EMIN works on adequacy of minimum old age income schemes

What should an adequate old-age income entail to live in dignity?

Learnings from France, Ireland and Poland

 

Scope of the project

In the framework of European Minimum Income Network – EMIN (2013-2014), AGE carried out a thematic research on the adequacy of old-age minimum income schemes in France, Ireland and Poland.

The issue of income adequacy is particularly relevant for older people, who rely more than any other age groups on the payments from the state or public social security systems through both contributory (pensions) and non-contributory (social assistance) schemes.

The project looked at the adequacy of minimum income protection for older people from a participatory point of view. AGE used an evidence-based methodology (provided by Bérénice Storms, Cebud (Thomas More), on defining reference budgets for an adequate old-age minimum income. Older people in the three countries were actively involved in discussing what an adequate minimum income should entail to enable full social participation of older people.

The project also discussed 'reference budgets', in particular the role they can play in defining and assessing the adequacy of a minimum income. The goal was not to develop (monetise) reference budgets for older people per se, but rather to define what an adequate old-age minimum income should entail in a given national context i.e. including essential physical and social needs that enable older people to participate fully in society. Reference budgets have a clear normative interpretation. Every item (good or service) included in the basket has a societal function, describing precisely the roles the person able to afford this item may be able to satisfy.

 

Main findings:

  • The study indicates the same definition of social participation across the three pilot countries. In addition, many commonalities were observed in the identification of essential goods and services. This was also the case with the respective underlying needs identified in the three countries as being necessary for full social participation.
  • Despite these commonalities, significant differences were observed regarding the adequacy of old-age minimum income protection and the validity of the 60% poverty line in the respective national contexts.
  • This suggests a question about the relevance of measuring poverty with income-based tools only, such as the 60% threshold of the median income.

 

Main policy recommendations from AGE:

  • When defining the adequate level of old-age minimum income, refer with cautiousness to the relative poverty threshold – this measure provides information about income distribution within society, but does not address the question of needs that different population groups or the most vulnerable persons may have.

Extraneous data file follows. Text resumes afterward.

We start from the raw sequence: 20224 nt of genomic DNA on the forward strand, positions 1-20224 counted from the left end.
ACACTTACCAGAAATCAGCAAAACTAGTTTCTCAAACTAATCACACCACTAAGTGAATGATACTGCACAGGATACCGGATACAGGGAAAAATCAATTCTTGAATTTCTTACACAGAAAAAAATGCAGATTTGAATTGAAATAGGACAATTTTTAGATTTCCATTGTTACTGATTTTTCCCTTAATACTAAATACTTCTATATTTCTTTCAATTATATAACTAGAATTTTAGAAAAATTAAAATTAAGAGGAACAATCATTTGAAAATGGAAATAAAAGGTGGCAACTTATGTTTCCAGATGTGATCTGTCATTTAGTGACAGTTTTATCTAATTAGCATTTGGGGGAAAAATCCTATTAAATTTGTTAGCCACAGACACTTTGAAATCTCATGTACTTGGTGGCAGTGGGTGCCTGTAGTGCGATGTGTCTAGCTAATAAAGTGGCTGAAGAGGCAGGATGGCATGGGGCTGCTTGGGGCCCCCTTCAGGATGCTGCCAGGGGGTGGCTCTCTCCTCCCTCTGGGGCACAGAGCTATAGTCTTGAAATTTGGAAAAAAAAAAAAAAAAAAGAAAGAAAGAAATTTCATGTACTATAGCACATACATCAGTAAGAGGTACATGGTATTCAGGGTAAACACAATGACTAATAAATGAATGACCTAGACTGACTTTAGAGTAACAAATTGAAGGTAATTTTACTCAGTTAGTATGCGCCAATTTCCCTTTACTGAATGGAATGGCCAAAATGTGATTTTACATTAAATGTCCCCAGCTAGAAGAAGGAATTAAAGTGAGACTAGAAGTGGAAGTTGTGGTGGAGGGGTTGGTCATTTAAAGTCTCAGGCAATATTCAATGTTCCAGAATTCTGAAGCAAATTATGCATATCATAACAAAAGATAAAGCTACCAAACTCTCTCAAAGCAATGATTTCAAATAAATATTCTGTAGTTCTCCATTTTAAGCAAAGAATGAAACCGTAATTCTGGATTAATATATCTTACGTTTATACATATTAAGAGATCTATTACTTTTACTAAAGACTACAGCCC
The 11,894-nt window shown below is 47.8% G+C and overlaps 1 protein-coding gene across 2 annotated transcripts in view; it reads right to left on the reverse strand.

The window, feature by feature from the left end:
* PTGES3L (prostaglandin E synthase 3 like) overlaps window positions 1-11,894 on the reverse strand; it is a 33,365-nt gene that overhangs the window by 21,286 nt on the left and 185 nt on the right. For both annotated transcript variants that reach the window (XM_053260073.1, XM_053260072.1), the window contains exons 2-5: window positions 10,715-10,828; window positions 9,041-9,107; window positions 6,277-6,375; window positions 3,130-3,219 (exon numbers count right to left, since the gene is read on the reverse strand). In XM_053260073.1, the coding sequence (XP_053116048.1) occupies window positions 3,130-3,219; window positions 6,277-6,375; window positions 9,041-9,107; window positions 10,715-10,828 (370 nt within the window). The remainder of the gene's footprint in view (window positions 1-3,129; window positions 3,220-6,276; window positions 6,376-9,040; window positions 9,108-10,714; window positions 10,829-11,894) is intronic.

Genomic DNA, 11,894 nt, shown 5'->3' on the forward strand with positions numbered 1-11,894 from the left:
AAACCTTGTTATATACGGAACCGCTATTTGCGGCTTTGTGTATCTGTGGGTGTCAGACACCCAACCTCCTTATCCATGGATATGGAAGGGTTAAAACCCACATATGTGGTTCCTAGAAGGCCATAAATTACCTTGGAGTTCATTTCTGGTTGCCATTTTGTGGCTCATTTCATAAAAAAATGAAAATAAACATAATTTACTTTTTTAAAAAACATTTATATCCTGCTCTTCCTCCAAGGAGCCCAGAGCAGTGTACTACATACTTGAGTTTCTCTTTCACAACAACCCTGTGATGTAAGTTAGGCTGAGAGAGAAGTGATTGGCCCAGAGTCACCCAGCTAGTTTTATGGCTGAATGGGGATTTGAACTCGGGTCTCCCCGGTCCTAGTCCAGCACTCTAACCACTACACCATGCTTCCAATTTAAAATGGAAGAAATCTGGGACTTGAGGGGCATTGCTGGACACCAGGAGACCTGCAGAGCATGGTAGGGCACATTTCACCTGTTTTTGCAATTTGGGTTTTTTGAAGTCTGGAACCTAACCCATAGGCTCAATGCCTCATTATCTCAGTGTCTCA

• Develop reference budgets for an adequate old-age income using baskets of goods and services adapted to specific sub-groups – break down population 65+ by gender and by cohorts 65-75, 75-85 and over 85 years old) in order to reflect the evolving needs older people have as they age e.g. higher cost of long-term care for the oldest old.
  • Reference budgets should also take account of non-monetary aspects, such as access to quality health and long-term care services, education and long life learning, decent housing, leisure and social activities or civic participation – to show the way autonomy and individual competences can be strengthened.

 

We hope that the EMIN project has initiated a continuing policy focus and debate on income adequacy across the whole life span at both national and EU levels, as older people's well-being and dignity are at stake.

Download the final publication here in English (also available in French and Polish)

 

For more information about the whole EMIN project, please see http://emin-eu.net/ 

Regarding AGE input to the project, you can contact Maciej.kucharczyk@age-platform.eu

This website is developed with the financial support of an operating grant of the Rights, Equality and Citizenship Programme of the European Commission. The contents of the articles are the sole responsibility of AGE Platform Europe and can in no way be taken to reflect the views of the European Commission.